Accidentally Shot.
The 13-year-old daughter of X. K.
Nelson, who lives near Foreston, was
accidentally shot through the shoulder
with a 38-caliber revolver on Novem
ber 12. The little girl was at the
Goad home on an errand and one of
the Goad boys, about the same age as
herself, picked up a loaded revolver
which her brother, who had been
hunting, had laid en the table, and,
pointing it at the girl, exclaimed,
"I'll shoot you!" No sooner had he
said it than the revolver was dis
charged and the girl was shot. She
was taken to Milaca, where the wound
was dressed.
An Expensive Luxury.
"Yes," said the literary man with
a sigh, "style is a fine thing for a
writer to have but when his wife's
got it too it takes all the profit
away."Harper's Weekly.
Experts Lecture on Best Known fleth-
ods of Preventing and Eradi-
cating Tuberculosis.
Dr. Cooney Gives Principal Address
of the Series and Learnedly
Elucidates His Subject.
The anti-tuberculosis exhibition was
given, as announced in the Union,
by the state board of health at
Brands' opera house on Thursday
and Friday, and much valuable in
formation was imparted by the
speakers on the subject treatedthe
white plague.
Thursday afternoon was set apart
for the entertainment of the school
children and many of the pupils, with
their teachers, attended. R. A.
Blakey of the state board of health,
in charge of the exhibition, gave an
illustrated lecture which should prove
of much educational value. A vocal
number was rendered by Mrs. M. M.
Stroeter and a piano solo by Miss
Lola Scheen. Professor Marshall
On Thursday evening Dr. H. W.
Hill of the state board of health de
livered a lecture on tuberculosis in
which he thoroughly explained the
nature of the disease and gave much
information regarding its prevention
and methods of cure in incipient cases.
Mr. Blakey gave, in addition, his
stereopticon lecture. The night was
an abominable onea heavy snow
storm was ragingand consequently
there were only a couple of dozen
persons present.
The next and last lecture was given
on Friday evening, when Dr. Cooney
kindly consented to give a couple of
hours of his valuable time for the
purpose of enlightening the audience
upon that dread disease, tuberculosis,
in the treatment of which he has had
much experience. The doctor lucidly
explained every phase of the disease,
its origin, progress, and how to pre
vent it. He advised plenty of fresh
air in the home, plenty of sunshine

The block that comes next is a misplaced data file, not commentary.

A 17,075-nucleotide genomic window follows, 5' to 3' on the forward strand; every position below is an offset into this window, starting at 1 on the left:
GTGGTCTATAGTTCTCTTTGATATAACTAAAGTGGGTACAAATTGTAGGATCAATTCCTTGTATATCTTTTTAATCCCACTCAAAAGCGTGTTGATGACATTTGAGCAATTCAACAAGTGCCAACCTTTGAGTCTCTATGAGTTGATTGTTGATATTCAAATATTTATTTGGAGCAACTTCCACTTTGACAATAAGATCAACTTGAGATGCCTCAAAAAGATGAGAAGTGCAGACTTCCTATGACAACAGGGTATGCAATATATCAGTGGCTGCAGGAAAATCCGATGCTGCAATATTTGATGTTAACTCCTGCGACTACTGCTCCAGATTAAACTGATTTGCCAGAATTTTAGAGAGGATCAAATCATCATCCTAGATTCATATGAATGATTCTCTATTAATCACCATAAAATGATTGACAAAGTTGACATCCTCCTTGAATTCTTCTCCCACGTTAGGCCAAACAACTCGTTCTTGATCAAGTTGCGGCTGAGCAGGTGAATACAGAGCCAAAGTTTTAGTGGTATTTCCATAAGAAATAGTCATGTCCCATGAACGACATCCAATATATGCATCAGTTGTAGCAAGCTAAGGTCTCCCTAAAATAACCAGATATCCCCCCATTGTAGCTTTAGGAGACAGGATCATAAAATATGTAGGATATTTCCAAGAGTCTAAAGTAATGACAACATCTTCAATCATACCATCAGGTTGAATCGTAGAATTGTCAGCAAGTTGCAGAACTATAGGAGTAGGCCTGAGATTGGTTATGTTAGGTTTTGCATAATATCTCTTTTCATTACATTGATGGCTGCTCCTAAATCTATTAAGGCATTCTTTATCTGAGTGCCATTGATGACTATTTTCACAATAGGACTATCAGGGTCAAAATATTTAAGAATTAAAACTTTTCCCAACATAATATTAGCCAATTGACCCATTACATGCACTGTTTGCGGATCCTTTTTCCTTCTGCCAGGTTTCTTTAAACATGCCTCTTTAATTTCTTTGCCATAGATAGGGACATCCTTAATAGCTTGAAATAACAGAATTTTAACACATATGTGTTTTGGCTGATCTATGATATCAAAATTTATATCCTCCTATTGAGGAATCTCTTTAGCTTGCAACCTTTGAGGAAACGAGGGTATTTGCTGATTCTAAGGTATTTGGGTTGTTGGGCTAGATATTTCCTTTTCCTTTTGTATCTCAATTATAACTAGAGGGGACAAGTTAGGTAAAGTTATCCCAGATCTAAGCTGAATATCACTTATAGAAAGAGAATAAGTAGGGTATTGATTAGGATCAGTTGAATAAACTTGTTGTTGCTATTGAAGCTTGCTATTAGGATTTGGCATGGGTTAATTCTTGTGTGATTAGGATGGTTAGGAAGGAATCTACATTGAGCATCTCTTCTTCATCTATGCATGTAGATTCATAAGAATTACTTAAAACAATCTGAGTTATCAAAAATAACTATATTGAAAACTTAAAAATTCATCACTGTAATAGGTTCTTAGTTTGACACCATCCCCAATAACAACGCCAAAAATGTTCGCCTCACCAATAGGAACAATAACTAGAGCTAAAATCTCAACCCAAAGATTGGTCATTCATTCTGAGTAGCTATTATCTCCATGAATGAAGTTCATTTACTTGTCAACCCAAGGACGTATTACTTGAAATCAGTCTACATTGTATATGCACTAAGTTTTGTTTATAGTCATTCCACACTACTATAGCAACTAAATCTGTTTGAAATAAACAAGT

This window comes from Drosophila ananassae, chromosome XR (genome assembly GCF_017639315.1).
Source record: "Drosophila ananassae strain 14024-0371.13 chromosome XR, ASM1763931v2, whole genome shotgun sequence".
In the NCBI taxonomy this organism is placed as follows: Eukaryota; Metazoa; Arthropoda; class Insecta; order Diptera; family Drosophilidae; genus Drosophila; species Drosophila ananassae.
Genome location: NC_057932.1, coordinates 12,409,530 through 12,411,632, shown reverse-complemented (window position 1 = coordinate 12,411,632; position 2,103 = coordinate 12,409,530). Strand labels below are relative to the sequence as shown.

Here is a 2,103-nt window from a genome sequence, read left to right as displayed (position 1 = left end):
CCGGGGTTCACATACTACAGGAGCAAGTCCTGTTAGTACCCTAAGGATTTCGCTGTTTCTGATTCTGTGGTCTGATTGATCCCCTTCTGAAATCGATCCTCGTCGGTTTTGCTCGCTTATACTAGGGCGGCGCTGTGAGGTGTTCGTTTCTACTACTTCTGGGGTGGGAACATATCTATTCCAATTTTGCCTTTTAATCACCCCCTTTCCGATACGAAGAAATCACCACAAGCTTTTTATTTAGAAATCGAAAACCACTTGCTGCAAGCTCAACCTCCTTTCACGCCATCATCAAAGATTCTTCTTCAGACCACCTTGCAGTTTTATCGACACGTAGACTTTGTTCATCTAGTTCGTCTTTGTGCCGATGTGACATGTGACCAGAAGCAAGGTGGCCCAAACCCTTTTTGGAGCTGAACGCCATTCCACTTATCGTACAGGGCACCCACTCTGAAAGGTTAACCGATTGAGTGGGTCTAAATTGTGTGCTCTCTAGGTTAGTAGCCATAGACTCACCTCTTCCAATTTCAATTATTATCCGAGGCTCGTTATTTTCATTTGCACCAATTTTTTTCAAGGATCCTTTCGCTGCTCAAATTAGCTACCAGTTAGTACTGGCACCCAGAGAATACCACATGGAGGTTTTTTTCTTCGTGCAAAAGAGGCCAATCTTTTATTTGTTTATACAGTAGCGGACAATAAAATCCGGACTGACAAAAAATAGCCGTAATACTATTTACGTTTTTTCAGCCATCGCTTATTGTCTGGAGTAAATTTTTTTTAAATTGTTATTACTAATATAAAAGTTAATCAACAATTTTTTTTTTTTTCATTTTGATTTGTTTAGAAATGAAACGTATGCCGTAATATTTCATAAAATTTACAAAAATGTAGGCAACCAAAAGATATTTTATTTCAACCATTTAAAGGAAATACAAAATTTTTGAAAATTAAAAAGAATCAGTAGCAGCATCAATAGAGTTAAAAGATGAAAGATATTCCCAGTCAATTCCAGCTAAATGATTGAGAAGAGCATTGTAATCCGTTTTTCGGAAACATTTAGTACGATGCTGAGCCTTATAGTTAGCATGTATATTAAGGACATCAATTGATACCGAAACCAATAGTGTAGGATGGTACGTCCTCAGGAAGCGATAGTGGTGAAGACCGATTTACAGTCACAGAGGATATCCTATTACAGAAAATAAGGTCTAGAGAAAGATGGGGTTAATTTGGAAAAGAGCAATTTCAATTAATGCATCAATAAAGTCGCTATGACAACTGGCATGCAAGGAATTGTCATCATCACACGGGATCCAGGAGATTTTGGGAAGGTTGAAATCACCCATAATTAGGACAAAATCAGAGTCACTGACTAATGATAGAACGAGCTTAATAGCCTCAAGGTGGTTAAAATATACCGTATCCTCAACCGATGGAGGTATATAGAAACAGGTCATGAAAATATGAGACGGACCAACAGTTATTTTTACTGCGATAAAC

and good living as a preventative of
the disease, and those who heard his
able address could scarcely have
failed to derive much beneficial in
formation. Dr. Cooney also touched
upon pneumonia and throughout bis
learned discourse handled his sub
jects, as he expressed himself, without
gloves. He elucidated every point so
that no one could fail to understand
him. The audience was fortunate in
being given an opportunity to listen
to so skilled a practitioner.
J. J. Skahen presided, and during
the evening a musical program was
presented which was much appreci
ated. The first number was a selec
tion by the Princeton orchestra, under
the direction of Albert Moe, which
was splendidly executed. This was
followed by a vocal number by a
mixed double quartet from the Con
gregational church choir, under the
direction of Mrs. H. C. Cooney, which
was received with much applause.
Mrs. Soule was the accompanist.
Mrs. C. A. Caley then sang a very
pretty vocal solo and responded to an
encore. She was accompanied by
Miss Lundsten. There were two more
numbers by the Congregational
double quartet and the orchestra and
the program closed with a stereopti
con lecture by Mr. Blakey.
Numerous photographs, statistical
charts and mottoes were displayed on
the walls, and window tents, model
rooms, etc., were exhibited. The ex
hibit should have a tendency to decide
people to exercise greater care in
their mode of living.
A Narrow Escape.
Leon, the eight year old son of
Clerk of Court Kaliher, had a narrow
escape at Elk River one day last
week. The boy ventured out too far
on an ice pond in the school house
yard and broke through. He man
fully clung to the edge of the ice until
his father came to the rescue. The
boy was none the worse for his in
voluntary cold bath.
A Lively Old Irian Lady.
Today Mrs. Anna Kirpatrick will
celebrate her 102nd birthday anniver
sar tyU^ borne of her daughter in
S$(||pl?T Mrs. Kirpatrick is a native
of Tyrone county, Ireland and is as
lively as most women at 75. The
other day she danced a jig and sang
Irish songs that she had committed to
memory when a girl in "Tyrone
Among the Bushes."
Surprised and Disgusted.
Never was the need of a first-class
hotel in Princeton more apparent
than at the present term of court.
Outsiders are surprised and disgusted
at the lack of hotel facilities in such
a prosperous town as Princeton.